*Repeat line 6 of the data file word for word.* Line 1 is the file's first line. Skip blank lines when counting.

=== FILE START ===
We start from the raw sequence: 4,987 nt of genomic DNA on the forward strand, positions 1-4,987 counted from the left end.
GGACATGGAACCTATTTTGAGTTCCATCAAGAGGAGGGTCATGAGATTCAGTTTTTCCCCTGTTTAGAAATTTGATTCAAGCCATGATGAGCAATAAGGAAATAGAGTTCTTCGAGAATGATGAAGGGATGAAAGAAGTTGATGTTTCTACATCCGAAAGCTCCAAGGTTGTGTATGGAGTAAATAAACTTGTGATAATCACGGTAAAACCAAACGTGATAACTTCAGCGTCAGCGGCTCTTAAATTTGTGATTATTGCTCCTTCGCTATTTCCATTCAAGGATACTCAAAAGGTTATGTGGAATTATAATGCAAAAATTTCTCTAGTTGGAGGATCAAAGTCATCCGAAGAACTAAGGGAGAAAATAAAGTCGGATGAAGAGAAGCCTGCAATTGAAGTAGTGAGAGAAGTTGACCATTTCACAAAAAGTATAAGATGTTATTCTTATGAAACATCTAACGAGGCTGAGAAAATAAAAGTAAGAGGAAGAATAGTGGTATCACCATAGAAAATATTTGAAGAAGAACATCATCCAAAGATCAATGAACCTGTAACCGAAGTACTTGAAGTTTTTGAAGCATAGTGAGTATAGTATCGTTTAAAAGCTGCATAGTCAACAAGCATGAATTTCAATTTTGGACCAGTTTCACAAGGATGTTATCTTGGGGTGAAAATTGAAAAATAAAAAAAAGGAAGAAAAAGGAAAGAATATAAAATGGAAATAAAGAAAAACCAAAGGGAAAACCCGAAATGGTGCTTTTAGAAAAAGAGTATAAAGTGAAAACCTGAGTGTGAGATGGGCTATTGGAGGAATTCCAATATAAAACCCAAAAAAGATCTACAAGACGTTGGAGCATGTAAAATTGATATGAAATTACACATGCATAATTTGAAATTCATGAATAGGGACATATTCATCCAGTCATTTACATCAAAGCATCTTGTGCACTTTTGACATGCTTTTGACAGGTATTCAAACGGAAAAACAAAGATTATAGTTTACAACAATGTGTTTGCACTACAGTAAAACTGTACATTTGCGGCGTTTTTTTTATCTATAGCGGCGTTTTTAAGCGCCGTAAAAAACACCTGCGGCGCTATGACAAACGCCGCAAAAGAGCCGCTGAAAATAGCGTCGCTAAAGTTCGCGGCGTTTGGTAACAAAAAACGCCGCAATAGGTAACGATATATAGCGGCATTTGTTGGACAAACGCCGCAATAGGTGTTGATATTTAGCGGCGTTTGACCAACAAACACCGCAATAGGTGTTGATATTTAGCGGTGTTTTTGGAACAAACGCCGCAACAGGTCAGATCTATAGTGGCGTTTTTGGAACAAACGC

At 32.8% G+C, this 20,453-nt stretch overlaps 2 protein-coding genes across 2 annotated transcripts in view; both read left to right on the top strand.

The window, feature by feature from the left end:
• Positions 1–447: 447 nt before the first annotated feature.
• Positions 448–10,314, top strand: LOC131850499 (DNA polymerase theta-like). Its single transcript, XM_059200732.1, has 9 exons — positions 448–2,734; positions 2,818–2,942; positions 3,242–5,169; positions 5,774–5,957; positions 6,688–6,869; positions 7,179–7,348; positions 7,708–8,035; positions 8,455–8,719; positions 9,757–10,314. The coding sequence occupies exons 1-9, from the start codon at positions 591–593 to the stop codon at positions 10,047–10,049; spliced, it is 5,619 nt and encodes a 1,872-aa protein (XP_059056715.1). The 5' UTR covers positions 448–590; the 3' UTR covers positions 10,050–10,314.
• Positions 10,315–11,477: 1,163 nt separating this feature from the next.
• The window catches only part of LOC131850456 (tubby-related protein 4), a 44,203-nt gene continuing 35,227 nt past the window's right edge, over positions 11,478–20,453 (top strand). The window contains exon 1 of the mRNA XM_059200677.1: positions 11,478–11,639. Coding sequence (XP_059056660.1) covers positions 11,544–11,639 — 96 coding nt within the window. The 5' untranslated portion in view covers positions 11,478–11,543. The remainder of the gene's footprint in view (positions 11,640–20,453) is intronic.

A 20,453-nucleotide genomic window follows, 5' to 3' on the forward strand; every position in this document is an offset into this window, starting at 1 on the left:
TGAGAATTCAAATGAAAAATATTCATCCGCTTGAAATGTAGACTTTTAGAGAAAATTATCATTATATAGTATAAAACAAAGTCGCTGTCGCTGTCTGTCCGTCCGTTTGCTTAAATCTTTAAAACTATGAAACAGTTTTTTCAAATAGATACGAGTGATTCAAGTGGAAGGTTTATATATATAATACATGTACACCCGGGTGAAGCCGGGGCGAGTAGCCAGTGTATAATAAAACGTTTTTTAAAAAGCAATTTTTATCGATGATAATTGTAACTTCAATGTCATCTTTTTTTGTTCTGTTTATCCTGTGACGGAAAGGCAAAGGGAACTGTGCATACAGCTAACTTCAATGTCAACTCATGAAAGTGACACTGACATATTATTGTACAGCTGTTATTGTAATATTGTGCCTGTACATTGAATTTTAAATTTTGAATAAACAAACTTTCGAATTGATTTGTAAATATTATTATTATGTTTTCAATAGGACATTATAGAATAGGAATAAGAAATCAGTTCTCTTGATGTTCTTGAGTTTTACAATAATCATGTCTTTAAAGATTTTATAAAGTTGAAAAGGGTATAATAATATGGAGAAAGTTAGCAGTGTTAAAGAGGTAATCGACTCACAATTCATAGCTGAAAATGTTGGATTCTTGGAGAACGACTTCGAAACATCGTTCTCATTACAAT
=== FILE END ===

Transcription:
• Positions 448–10,314, top strand: LOC131850499 (DNA polymerase theta-like). Its single transcript, XM_059200732.1, has 9 exons — positions 448–2,734; positions 2,818–2,942; positions 3,242–5,169; positions 5,774–5,957; positions 6,688–6,869; positions 7,179–7,348; positions 7,708–8,035; positions 8,455–8,719; positions 9,757–10,314. The coding sequence occupies exons 1-9, from the start codon at positions 591–593 to the stop codon at positions 10,047–10,049; spliced, it is 5,619 nt and encodes a 1,872-aa protein (XP_059056715.1). The 5' UTR covers positions 448–590; the 3' UTR covers positions 10,050–10,314.